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Friday, 15 June 1984
Page: 3138

Senator CHANEY —I preface my question to the Attorney-General by congratulating him for the fact that he actually devised that joke about Senator Walters himself. It appears that that was the only part of his answer in respect of the Law Reform Commission which came out of his own mind. My question is addressed to him in his capacity as guardian of the public interest. Is the Government bound to follow the dictates of the Federal Conference of the Australian Labor Party? Is it a fact that State branches and delegates are currently challenging the Government's policies on a range of matters, including foreign bases, uranium, East Timor and financial deregulation? I ask the Attorney-General, as the guardian of the public interest: What is the effect of decisions already taken by the Government if decisions adverse to the Government's decisions are taken by the Conference of his Party?

Senator Bolkus —I raise a point of order, Mr President. This matter is in no way under the responsibility of the Attorney-General. I think Senator Chaney, in trying to be mischievous, is failing.

Senator Chaney —Mr President, I wish to speak to the point of order. I prefaced my question by reminding the Attorney of what he has agreed with in the past, that as the Attorney-General he is guardian of the public interest. It is a matter of considerable public interest where political power lies in this country. Does it lie in the hands of the elected people who make up the Government of Australia, or does it lie in the hands of people who are not accountable to this Parliament or to the people of Australia? My question to the chief law officer of the Commonwealth is: Can he tell us whether this Government is able to make decisions on these matters or whether it can be overruled by a body which is not responsible to the Australian people, which is not elected and which in the good old days was known as the 36 faceless men?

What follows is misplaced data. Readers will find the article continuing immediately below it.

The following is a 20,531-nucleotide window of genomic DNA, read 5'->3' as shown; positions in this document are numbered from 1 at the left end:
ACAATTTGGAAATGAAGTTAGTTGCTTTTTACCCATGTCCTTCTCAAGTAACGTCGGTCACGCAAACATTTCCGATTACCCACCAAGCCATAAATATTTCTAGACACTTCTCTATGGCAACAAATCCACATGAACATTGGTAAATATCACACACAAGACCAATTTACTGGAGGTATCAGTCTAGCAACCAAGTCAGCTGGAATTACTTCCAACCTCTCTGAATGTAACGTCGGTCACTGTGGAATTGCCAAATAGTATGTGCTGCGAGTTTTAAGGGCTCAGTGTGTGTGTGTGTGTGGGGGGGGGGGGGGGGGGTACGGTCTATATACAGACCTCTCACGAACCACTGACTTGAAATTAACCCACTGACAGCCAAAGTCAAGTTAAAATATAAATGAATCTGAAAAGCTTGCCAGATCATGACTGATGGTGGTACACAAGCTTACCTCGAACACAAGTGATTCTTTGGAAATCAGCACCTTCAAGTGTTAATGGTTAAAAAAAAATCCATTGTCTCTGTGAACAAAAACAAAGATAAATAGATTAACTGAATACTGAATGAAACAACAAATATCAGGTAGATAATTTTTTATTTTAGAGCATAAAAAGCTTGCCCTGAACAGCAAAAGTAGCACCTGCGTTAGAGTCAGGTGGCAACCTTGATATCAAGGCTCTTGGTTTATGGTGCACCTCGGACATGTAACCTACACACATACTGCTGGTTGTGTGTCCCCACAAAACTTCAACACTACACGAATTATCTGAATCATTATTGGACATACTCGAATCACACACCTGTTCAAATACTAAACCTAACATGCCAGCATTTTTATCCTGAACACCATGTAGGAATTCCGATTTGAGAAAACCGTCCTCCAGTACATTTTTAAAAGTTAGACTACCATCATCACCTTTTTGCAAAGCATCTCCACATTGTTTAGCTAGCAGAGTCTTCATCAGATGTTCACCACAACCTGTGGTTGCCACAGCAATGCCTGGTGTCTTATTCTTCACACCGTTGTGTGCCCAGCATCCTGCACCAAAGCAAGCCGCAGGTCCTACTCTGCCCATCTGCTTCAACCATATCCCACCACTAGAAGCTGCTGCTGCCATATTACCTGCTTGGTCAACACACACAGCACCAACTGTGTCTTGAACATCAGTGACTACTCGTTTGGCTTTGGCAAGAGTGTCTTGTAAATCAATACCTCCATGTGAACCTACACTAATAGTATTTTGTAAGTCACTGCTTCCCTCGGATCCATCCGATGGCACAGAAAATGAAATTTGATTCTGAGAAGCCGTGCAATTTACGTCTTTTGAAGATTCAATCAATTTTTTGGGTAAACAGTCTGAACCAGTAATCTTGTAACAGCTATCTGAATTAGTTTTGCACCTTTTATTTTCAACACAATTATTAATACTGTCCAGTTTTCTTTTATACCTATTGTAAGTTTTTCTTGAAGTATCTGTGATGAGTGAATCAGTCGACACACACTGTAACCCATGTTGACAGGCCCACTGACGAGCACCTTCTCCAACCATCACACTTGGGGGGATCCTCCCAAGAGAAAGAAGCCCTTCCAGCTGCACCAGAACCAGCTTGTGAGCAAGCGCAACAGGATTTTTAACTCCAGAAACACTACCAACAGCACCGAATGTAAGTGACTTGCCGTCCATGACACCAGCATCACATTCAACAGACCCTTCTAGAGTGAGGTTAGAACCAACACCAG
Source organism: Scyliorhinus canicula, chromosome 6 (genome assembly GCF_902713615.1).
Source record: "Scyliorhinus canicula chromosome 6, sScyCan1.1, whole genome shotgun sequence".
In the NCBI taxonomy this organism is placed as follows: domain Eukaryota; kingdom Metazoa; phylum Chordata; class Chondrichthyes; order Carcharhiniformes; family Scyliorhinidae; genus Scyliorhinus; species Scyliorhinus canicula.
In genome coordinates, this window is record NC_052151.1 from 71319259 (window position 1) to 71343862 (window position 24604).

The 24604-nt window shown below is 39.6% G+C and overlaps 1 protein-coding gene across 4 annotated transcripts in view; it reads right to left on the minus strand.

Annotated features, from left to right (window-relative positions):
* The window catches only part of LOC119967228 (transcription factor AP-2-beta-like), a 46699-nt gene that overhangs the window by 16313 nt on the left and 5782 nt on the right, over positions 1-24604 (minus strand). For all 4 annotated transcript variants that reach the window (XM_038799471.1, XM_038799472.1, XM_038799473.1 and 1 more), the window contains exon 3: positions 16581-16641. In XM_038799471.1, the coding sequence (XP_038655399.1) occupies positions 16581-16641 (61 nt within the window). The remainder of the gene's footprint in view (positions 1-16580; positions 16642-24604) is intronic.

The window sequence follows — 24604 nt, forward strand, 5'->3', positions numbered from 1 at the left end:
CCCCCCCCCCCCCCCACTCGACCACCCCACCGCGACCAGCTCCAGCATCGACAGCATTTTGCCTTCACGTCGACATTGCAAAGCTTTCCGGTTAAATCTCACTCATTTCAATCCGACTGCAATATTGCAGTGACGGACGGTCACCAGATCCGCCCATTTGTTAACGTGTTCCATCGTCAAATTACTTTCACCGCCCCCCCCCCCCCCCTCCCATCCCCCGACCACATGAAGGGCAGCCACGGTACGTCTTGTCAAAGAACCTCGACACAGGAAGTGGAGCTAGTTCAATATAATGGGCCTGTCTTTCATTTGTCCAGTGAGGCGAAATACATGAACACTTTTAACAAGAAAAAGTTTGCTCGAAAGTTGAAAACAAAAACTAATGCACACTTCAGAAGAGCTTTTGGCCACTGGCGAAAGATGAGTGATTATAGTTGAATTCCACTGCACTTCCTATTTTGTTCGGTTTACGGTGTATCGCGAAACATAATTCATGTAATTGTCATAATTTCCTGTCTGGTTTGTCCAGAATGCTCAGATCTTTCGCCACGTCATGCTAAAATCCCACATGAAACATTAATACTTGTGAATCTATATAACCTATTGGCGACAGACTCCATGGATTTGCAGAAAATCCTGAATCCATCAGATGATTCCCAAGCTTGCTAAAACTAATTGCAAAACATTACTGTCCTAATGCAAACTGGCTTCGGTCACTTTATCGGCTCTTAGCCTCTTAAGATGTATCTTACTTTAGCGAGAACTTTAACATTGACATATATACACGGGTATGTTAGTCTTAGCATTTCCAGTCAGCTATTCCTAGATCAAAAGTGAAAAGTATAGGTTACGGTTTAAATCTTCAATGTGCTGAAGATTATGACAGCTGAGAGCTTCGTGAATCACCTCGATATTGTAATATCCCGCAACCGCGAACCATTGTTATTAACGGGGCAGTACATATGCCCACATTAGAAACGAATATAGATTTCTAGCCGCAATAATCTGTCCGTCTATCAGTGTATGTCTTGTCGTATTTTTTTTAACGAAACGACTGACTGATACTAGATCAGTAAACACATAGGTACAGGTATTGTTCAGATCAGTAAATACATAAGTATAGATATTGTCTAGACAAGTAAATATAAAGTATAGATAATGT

The PRESIDENT —I will allow the question in sofar as it relates to any effect that such a matter might have on Government policy.

Senator GARETH EVANS —With respect, Mr President, it is an absurd question because, were we to accept Senator Chaney's question at face value, it would mean that any of us could be asking each other for the whole of our duration in government how each of us is contributing to the public interest in various ways outside our portfolio. We would be delighted to answer such questions and to demonstrate how we are contributing a darned sight more by staying in government than by relinquishing the reins to people like those opposite. While I may be a guardian of the public interest, and while I respect that appellation, even coming as it does from Senator Chaney, I am not the Minister for guarding the public interest, although I sometimes have delusions to that effect, and as a result I think it is quite inappropriate to answer the question.

Senator CHANEY —I ask a supplementary question of the Minister. Can the decisions of the Government of which he is part be overruled by a non-elected section of the community, namely, the Federal Conference of the Australian Labor Party? As a matter of fact, is that so?

Senator GARETH EVANS —I made it perfectly clear that, to the extent that that question has any legitimacy, it is not better directed to me than to anyone else , and in fact rather less so. It is, of course, a matter of public record what the relationship between the Labor Party in government and its conference is. I do not propose to lecture Senator Chaney on that subject, much as he might like one.